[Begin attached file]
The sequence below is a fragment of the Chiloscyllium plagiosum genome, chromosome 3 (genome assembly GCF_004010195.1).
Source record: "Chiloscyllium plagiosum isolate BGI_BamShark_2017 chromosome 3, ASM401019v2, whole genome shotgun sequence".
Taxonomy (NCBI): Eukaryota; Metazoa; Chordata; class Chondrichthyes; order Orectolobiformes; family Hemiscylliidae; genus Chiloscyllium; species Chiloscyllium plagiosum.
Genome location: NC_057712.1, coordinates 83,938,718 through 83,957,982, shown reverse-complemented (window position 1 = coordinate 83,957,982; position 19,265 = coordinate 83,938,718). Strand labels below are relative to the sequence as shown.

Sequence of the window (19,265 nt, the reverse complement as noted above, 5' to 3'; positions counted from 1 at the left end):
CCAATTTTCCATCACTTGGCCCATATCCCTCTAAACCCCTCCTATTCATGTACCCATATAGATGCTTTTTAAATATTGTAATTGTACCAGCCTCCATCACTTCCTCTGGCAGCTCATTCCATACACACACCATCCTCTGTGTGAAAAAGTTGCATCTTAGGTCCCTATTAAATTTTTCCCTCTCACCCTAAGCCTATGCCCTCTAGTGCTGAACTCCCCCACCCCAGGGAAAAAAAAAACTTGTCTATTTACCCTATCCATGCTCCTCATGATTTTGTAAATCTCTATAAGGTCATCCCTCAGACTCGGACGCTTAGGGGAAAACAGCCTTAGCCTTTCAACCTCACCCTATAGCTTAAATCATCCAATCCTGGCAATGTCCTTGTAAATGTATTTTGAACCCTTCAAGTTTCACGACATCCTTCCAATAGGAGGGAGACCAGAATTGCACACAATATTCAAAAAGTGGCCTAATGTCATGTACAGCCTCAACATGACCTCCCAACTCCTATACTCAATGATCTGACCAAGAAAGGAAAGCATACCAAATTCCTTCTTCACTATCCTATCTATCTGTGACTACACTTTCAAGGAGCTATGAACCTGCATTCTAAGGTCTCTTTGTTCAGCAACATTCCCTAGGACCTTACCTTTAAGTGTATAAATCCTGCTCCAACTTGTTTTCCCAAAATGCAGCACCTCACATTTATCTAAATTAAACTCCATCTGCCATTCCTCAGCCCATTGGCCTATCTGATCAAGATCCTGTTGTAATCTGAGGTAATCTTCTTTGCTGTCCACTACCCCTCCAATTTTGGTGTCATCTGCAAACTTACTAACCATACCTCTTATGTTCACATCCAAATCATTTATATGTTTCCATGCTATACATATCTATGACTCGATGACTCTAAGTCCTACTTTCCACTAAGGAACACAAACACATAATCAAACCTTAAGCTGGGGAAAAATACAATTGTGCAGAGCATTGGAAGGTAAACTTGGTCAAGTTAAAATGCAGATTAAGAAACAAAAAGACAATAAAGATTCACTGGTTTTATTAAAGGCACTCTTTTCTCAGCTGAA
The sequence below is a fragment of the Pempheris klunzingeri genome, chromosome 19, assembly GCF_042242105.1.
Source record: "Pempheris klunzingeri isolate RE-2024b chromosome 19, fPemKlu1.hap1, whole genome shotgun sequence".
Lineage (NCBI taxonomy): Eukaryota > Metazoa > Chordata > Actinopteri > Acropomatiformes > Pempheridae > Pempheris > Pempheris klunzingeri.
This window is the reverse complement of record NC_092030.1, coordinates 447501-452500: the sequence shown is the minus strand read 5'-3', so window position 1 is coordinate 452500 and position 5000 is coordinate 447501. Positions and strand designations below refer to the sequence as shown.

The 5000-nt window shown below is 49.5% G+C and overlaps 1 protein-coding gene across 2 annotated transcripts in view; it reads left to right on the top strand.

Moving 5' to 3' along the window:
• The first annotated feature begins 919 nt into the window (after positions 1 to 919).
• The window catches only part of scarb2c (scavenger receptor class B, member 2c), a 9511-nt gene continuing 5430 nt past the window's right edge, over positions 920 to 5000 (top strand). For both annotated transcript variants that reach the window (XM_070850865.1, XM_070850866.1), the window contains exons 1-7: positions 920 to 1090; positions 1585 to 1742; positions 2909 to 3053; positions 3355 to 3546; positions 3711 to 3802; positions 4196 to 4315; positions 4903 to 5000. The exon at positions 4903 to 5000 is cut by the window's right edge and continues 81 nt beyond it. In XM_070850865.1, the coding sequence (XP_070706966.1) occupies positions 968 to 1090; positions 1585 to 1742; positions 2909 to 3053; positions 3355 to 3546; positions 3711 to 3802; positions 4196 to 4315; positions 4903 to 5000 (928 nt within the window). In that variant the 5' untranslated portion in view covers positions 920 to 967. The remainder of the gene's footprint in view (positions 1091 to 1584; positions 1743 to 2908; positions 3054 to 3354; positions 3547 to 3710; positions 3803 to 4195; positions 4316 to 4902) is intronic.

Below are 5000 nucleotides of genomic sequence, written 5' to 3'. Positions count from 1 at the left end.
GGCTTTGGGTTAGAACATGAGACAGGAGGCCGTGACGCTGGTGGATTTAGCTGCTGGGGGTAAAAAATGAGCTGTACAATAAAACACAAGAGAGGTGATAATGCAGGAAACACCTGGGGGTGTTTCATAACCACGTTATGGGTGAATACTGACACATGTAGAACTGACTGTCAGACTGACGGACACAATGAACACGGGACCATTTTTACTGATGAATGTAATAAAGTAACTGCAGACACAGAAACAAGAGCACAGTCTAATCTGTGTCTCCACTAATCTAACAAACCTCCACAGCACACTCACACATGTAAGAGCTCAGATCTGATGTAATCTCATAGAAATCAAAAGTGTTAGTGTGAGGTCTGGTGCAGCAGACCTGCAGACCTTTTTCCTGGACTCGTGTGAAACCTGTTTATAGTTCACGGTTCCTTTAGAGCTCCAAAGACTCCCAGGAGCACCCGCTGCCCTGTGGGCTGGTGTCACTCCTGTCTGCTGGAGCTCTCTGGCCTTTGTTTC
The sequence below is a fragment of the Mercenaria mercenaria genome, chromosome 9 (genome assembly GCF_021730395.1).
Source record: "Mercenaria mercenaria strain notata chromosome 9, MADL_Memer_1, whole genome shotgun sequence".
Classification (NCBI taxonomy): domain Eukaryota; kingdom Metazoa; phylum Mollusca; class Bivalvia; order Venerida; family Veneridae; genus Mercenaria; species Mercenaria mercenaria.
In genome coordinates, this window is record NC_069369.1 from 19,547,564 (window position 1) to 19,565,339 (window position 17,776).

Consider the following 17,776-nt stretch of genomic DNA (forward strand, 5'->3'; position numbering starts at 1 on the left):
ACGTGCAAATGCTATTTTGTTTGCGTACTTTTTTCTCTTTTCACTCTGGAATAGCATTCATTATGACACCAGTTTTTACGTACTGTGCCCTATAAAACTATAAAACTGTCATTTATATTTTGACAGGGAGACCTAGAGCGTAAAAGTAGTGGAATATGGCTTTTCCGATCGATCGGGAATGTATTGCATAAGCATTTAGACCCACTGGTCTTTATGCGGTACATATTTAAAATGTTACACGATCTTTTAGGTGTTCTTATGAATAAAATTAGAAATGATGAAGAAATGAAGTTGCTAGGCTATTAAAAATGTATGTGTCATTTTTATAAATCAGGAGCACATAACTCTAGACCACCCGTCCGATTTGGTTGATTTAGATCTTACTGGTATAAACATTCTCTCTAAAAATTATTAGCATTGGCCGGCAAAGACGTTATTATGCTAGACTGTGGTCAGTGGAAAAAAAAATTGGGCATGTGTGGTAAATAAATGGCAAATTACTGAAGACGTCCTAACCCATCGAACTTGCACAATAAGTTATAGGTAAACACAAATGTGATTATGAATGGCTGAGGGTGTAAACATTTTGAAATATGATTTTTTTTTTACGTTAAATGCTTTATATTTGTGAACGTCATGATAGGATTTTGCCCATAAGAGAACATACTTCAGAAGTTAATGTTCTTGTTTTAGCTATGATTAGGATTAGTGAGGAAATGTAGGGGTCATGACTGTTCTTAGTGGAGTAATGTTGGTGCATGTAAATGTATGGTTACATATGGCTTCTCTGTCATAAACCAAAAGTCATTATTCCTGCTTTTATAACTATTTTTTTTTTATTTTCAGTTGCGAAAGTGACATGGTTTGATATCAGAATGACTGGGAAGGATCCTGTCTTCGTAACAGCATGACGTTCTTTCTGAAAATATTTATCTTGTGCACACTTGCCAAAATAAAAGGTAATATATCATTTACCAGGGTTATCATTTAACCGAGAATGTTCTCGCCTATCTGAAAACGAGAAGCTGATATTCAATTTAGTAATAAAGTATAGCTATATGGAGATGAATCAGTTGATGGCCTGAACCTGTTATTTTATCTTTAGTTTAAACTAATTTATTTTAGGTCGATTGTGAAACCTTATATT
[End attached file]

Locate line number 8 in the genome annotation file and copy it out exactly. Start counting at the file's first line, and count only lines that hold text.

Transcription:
Source record: "Pempheris klunzingeri isolate RE-2024b chromosome 19, fPemKlu1.hap1, whole genome shotgun sequence".